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Getaway with John Hagan
Mysterious Beauty
Special Contribution
By John Hagan
Cliffs of Moher

It was during the mid-seventeenth century English purges in Ireland that one of Cromwell's Generals, Edmund Ludlow, was famously heard to remark: "There is not enough water to drown a man, wood enough to hang one, or earth to bury him." The object of his derision was 'The Burren,' the strange, harsh, and hauntingly beautiful north-west part of County Clare. It's an environment which seems at once hostile and bleak, yet also fragile and sensitive.

Known by its Celtic name 'bhoireann,' meaning 'a rocky place,' the Burren is a rugged limestone plateau, the remnant of what was a shallow sea floor some 300 million years ago. Its current unique 'moonscape-like' appearance was developed during the last ice age about 15 thousand years ago, when glaciers gouged away the soil and shale cover exposing the underlying soft limestone rock to aeons of Irish weathering. For over 100 square miles the country has been laid bare and is tattooed by fissures giving the impression of a natural ‘crazy pavement' which is traversed by mazes of low rock walls, some of which just seemingly peter out.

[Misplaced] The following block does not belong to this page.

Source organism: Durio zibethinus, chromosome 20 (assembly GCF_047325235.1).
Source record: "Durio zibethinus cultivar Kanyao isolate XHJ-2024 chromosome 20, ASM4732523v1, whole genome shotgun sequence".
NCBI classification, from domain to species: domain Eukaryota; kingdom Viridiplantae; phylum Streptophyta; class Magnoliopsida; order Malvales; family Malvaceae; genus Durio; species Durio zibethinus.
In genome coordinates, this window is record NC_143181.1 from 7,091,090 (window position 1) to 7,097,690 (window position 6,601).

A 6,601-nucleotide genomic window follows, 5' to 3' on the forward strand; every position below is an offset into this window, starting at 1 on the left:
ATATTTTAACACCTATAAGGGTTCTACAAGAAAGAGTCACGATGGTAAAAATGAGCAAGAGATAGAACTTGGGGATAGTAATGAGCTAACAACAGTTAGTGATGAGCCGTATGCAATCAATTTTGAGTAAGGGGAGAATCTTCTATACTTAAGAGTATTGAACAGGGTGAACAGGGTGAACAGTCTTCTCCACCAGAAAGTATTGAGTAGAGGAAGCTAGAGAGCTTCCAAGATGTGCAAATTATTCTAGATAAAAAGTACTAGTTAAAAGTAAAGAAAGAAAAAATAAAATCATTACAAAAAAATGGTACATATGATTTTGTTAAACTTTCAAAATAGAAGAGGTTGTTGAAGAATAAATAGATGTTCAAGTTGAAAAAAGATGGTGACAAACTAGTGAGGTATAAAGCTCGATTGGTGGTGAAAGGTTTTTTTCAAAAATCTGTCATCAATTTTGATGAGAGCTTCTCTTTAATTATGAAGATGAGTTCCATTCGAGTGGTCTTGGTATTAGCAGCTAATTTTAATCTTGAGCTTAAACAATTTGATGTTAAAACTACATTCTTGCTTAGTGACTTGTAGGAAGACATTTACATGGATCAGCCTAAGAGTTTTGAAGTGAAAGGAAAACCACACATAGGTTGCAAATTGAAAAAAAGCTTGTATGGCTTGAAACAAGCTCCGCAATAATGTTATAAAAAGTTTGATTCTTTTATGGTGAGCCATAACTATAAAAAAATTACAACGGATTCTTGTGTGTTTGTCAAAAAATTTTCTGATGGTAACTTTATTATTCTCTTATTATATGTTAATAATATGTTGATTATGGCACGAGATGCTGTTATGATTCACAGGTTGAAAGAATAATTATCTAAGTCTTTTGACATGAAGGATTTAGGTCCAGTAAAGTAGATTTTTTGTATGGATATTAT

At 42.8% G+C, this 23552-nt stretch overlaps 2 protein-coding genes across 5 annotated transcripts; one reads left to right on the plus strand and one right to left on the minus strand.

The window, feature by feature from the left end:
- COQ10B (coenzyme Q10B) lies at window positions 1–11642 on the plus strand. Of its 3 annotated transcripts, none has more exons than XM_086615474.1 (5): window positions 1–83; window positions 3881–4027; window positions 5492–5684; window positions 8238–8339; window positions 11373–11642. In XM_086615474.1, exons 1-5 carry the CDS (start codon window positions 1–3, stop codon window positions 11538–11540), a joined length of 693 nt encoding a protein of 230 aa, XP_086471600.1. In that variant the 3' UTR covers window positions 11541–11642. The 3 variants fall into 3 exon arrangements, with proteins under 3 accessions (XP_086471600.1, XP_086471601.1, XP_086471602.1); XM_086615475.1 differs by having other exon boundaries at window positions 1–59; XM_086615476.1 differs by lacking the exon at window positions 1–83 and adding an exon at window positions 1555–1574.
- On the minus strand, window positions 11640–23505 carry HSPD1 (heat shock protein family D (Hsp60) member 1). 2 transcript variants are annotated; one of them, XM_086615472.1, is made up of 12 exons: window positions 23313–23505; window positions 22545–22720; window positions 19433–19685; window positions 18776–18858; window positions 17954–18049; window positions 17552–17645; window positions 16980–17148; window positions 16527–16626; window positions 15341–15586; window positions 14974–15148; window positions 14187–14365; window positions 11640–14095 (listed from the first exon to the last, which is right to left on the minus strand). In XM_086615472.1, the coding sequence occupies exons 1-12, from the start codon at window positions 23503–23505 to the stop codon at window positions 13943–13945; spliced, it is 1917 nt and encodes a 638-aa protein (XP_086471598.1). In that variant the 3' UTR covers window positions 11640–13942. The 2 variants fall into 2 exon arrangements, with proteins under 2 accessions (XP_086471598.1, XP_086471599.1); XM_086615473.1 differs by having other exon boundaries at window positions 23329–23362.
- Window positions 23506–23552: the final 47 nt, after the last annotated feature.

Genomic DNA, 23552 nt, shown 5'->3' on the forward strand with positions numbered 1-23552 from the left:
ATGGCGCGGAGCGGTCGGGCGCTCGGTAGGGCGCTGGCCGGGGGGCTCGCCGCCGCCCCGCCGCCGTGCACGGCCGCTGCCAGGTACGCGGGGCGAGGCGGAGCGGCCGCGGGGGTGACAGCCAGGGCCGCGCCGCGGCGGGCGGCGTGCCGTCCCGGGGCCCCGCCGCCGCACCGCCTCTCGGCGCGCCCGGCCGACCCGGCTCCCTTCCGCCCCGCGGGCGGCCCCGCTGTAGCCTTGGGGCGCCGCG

These are the ‘famine walls' — a relief measure introduced by the English during the 1845 Potato Famine to give some employment and much needed revenue to the starving population. With the combination of these walls and the fissured limestone pavements, it almost seems as if the countryside has been turned inside-out and now wears its bony and indented skeleton on the outside. After a shower, the limestone glistens a dusky grey but quickly takes on an intense bone white hue with the arrival of the sun, but it must surely be by the light of a full moon that the Burren is at its most hauntingly picturesque.